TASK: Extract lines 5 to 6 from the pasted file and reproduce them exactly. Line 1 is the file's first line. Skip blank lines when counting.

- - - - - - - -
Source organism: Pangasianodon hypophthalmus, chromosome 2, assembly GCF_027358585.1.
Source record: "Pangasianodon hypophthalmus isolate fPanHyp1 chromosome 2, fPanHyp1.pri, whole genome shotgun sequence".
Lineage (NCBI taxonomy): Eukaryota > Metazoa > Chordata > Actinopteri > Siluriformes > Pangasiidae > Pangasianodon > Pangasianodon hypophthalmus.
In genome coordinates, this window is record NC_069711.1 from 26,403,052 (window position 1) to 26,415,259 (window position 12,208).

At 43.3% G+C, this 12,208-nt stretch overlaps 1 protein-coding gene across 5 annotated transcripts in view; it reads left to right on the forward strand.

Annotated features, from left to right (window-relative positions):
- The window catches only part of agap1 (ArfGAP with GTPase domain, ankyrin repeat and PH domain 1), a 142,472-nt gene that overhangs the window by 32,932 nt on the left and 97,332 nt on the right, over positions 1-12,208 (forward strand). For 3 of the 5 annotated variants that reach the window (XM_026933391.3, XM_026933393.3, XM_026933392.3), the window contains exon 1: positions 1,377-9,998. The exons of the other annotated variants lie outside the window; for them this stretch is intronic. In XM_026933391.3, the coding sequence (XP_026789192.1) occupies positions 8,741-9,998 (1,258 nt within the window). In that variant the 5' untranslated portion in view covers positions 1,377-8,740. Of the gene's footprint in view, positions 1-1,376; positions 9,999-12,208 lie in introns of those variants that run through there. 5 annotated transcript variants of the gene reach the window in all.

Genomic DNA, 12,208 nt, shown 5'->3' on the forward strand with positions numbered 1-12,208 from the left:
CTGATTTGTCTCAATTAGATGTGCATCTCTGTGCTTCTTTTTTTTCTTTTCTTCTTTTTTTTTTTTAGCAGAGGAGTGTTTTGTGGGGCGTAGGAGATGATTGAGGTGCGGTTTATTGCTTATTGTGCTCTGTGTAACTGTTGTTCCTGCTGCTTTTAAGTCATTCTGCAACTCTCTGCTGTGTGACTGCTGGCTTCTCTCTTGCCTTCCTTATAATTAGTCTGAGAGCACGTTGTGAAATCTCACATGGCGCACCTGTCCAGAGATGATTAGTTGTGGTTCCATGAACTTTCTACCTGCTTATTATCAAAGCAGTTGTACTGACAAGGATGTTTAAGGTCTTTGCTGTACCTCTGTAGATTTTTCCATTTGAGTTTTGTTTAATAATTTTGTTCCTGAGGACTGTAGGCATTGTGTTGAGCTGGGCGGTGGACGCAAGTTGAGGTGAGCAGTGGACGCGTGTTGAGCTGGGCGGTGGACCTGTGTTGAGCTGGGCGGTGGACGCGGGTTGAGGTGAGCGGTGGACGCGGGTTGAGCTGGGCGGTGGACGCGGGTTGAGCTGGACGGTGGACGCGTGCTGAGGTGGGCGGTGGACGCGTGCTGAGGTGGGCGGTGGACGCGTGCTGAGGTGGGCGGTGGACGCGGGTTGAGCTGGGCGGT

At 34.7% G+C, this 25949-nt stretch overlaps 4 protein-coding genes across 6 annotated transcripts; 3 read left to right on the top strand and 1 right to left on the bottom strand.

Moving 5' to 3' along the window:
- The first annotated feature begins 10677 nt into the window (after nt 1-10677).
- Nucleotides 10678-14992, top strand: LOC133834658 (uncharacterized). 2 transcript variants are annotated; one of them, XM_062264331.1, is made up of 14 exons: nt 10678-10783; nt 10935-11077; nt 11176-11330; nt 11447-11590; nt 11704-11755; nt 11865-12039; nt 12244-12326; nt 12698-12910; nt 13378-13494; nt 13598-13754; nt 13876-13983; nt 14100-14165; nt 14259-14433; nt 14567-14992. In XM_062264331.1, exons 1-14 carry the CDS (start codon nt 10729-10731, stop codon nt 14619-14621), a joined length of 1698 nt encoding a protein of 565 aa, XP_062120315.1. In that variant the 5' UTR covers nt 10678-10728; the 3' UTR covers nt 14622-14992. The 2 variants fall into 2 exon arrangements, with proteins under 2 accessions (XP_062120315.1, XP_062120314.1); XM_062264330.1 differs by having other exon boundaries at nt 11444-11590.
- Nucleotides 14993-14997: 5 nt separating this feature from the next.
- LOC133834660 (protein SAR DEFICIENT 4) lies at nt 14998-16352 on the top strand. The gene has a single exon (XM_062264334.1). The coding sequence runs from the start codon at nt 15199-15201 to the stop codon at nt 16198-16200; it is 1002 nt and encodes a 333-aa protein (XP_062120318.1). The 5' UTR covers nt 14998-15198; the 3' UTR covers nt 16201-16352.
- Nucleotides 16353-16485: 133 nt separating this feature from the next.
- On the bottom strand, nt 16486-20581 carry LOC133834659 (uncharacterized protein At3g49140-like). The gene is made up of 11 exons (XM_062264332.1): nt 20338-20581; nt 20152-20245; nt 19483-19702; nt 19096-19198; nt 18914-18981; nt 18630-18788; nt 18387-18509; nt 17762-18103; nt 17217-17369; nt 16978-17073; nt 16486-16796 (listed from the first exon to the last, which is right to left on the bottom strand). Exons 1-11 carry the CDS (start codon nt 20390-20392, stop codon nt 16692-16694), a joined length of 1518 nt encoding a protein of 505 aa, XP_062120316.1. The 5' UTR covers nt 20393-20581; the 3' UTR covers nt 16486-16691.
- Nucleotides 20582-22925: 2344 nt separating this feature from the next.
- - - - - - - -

At 43.3% G+C, this 12,208-nt stretch overlaps 1 protein-coding gene across 5 annotated transcripts in view; it reads left to right on the forward strand.

Annotated features, from left to right (window-relative positions):